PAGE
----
If the market is currently performing at an astonishing 20%, but suffers a high risk in the next 2 years of a loss of 50% or more, it's safe to assume that an attempt to capture as many gains as possible runs an unhealthy risk of loss and it is safer at this point too withdraw to more stable investments. Once the market crashes, it is a good idea to wait a couple of months before investing in the market again.

I've officially moved my website here, not that this is anything significant. I think of this page as being a bit more "grown up" since I'm ditching pseudonyms and even posting about work related stuff.

If anything though I want this to be a bit more casual. If I keep track of events in my life the way I did with my old Journal, it will be private. I don't need to broadcast that, I just wanted a record somewhere. Mostly I hope to post things that are interesting and useful to other people, but not the sort of content I would put on Facebook.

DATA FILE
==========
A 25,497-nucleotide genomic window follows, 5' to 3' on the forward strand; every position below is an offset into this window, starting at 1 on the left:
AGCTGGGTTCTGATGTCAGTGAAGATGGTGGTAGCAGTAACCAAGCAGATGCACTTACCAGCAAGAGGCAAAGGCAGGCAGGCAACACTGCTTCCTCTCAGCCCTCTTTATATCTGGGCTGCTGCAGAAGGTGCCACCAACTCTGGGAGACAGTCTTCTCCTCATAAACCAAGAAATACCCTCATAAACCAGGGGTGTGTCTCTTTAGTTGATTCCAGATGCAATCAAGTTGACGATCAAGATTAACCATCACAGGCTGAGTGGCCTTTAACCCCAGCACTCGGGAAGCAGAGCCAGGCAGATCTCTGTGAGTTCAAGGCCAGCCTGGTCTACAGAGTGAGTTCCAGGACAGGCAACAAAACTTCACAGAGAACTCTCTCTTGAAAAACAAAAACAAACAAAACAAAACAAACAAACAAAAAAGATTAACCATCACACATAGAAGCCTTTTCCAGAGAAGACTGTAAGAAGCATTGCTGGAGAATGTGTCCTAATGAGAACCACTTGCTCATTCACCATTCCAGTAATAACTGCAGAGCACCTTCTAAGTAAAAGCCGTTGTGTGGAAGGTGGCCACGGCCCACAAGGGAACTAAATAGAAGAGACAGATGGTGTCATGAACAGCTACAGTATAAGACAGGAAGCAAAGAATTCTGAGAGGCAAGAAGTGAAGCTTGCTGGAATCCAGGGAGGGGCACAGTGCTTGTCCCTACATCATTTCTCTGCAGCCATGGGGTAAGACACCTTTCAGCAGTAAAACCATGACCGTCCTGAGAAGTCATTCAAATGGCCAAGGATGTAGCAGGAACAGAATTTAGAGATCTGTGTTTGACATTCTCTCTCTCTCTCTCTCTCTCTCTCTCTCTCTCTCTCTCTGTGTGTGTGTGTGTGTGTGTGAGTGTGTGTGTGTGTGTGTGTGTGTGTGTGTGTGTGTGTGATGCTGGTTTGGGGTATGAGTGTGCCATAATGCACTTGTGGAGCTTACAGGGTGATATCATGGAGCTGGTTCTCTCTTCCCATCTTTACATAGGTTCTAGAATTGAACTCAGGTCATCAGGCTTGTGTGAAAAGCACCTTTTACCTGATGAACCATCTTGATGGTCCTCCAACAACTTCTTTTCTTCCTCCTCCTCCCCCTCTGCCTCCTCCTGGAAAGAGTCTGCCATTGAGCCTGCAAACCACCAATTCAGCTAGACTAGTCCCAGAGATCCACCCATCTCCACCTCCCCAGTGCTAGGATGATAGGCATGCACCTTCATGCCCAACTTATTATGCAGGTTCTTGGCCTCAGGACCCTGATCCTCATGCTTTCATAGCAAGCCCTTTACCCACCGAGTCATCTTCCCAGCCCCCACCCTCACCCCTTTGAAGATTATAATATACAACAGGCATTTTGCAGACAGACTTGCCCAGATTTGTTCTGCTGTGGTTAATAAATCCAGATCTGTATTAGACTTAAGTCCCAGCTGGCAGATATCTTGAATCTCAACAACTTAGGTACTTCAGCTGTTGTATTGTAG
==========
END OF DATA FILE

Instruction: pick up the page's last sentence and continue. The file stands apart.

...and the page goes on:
If nothing else it gives me a way to continue doing a bit of web development to keep me somewhat up to date, a place to express myself and share ideas that aren't in the ballpark of 140 characters.

Profiting from Owning Real Estate

We own a house in Chicago that we bought about three years ago and we're fixing it up. We also own the condo that I bought when I moved to Chicago back in 2005, since when we were buying our house we couldn't sell it for anywhere near what we owed on the mortgage. We've been renting it since then, getting basically enough to cover the mortgage, taxes, assessment, and insurance. Fortunately we've had good tenants that pay every month and don't trash the place.

Since the market has been slowly recovering I wanted to figure out if it made sense to sell it or not. On the one hand, renting it is covering our costs and paying off the mortgage. However, there are a number of risks including the adjustable rate of the mortgage, the reliability of rent, the possibility of special assessments, a rise in property taxes, and potential repair and replacement costs in the next few years of things like the appliances. Plus if we sold it, we'd get some money out of the sale.